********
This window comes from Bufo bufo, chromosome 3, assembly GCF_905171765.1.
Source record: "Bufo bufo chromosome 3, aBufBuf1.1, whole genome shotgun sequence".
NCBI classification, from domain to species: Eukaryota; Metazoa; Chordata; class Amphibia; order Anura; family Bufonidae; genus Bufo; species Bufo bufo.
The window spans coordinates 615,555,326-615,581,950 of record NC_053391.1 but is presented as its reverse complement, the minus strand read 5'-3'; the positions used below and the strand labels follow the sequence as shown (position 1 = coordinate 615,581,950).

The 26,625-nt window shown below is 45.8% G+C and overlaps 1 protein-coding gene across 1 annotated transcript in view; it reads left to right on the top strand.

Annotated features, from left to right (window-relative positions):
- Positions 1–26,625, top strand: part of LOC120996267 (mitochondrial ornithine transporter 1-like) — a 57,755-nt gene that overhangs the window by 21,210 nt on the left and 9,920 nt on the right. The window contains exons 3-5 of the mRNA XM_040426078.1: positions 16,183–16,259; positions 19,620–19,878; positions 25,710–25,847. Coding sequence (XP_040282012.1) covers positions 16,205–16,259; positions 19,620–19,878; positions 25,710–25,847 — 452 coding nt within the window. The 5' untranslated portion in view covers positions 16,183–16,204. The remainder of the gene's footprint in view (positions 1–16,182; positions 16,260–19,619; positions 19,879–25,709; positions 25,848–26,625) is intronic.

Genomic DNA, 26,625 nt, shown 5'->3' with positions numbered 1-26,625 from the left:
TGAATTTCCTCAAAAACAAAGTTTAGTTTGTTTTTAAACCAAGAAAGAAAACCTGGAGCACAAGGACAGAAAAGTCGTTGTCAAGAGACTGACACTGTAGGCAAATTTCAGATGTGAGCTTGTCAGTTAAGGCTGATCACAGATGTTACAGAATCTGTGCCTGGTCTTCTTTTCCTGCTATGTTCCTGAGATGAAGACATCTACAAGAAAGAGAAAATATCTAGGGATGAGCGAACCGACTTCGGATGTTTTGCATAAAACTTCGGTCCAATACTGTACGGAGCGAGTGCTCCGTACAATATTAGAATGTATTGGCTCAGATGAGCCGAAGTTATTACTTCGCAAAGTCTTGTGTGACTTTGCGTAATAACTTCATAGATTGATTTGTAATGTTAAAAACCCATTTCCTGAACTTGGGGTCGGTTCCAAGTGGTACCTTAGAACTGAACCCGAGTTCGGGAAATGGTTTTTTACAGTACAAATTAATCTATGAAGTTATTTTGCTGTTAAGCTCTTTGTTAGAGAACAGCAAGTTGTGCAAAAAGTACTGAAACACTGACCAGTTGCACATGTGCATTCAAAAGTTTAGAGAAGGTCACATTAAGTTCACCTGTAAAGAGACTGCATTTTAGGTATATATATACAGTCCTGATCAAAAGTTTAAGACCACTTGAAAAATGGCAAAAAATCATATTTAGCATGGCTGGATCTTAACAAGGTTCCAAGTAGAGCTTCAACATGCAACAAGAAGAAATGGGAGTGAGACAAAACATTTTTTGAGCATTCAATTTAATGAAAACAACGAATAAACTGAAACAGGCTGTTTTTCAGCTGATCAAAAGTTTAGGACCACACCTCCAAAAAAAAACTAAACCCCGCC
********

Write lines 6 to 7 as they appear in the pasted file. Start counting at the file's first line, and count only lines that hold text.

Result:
Annotated features, from left to right (window-relative positions):
- Positions 1–26,625, top strand: part of LOC120996267 (mitochondrial ornithine transporter 1-like) — a 57,755-nt gene that overhangs the window by 21,210 nt on the left and 9,920 nt on the right. The window contains exons 3-5 of the mRNA XM_040426078.1: positions 16,183–16,259; positions 19,620–19,878; positions 25,710–25,847. Coding sequence (XP_040282012.1) covers positions 16,205–16,259; positions 19,620–19,878; positions 25,710–25,847 — 452 coding nt within the window. The 5' untranslated portion in view covers positions 16,183–16,204. The remainder of the gene's footprint in view (positions 1–16,182; positions 16,260–19,619; positions 19,879–25,709; positions 25,848–26,625) is intronic.